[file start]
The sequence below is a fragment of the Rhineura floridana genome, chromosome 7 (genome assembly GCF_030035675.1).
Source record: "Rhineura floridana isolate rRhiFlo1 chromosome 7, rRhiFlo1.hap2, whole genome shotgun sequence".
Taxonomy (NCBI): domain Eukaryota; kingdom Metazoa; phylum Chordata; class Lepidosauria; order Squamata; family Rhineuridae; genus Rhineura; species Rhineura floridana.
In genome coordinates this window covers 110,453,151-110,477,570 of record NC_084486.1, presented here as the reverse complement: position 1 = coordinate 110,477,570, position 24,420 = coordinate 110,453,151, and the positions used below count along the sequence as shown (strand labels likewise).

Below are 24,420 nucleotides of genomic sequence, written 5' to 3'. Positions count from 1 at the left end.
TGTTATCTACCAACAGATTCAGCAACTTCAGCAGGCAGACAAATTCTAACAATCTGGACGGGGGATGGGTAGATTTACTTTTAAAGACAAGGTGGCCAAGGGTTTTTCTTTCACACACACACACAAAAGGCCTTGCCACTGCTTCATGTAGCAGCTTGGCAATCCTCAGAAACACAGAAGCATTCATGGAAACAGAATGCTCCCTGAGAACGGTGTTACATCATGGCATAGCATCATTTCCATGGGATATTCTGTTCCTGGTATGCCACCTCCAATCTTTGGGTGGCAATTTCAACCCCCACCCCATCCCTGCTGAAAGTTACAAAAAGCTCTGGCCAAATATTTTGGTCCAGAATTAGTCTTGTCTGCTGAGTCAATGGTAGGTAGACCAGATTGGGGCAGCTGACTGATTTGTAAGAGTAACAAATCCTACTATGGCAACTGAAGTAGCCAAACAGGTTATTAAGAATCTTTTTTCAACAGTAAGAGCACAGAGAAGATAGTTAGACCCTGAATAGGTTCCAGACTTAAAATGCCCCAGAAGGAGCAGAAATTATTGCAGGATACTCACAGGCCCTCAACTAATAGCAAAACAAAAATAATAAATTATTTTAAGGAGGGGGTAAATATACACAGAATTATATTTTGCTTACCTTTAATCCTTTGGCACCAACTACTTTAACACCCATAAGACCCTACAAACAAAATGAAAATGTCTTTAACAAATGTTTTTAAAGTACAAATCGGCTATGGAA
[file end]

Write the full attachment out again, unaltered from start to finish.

The sequence below is a fragment of the Rhineura floridana genome, chromosome 7 (genome assembly GCF_030035675.1).
Source record: "Rhineura floridana isolate rRhiFlo1 chromosome 7, rRhiFlo1.hap2, whole genome shotgun sequence".
Taxonomy (NCBI): domain Eukaryota; kingdom Metazoa; phylum Chordata; class Lepidosauria; order Squamata; family Rhineuridae; genus Rhineura; species Rhineura floridana.
In genome coordinates this window covers 110,453,151-110,477,570 of record NC_084486.1, presented here as the reverse complement: position 1 = coordinate 110,477,570, position 24,420 = coordinate 110,453,151, and the positions used below count along the sequence as shown (strand labels likewise).

Below are 24,420 nucleotides of genomic sequence, written 5' to 3'. Positions count from 1 at the left end.
TGTTATCTACCAACAGATTCAGCAACTTCAGCAGGCAGACAAATTCTAACAATCTGGACGGGGGATGGGTAGATTTACTTTTAAAGACAAGGTGGCCAAGGGTTTTTCTTTCACACACACACACAAAAGGCCTTGCCACTGCTTCATGTAGCAGCTTGGCAATCCTCAGAAACACAGAAGCATTCATGGAAACAGAATGCTCCCTGAGAACGGTGTTACATCATGGCATAGCATCATTTCCATGGGATATTCTGTTCCTGGTATGCCACCTCCAATCTTTGGGTGGCAATTTCAACCCCCACCCCATCCCTGCTGAAAGTTACAAAAAGCTCTGGCCAAATATTTTGGTCCAGAATTAGTCTTGTCTGCTGAGTCAATGGTAGGTAGACCAGATTGGGGCAGCTGACTGATTTGTAAGAGTAACAAATCCTACTATGGCAACTGAAGTAGCCAAACAGGTTATTAAGAATCTTTTTTCAACAGTAAGAGCACAGAGAAGATAGTTAGACCCTGAATAGGTTCCAGACTTAAAATGCCCCAGAAGGAGCAGAAATTATTGCAGGATACTCACAGGCCCTCAACTAATAGCAAAACAAAAATAATAAATTATTTTAAGGAGGGGGTAAATATACACAGAATTATATTTTGCTTACCTTTAATCCTTTGGCACCAACTACTTTAACACCCATAAGACCCTACAAACAAAATGAAAATGTCTTTAACAAATGTTTTTAAAGTACAAATCGGCTATGGAA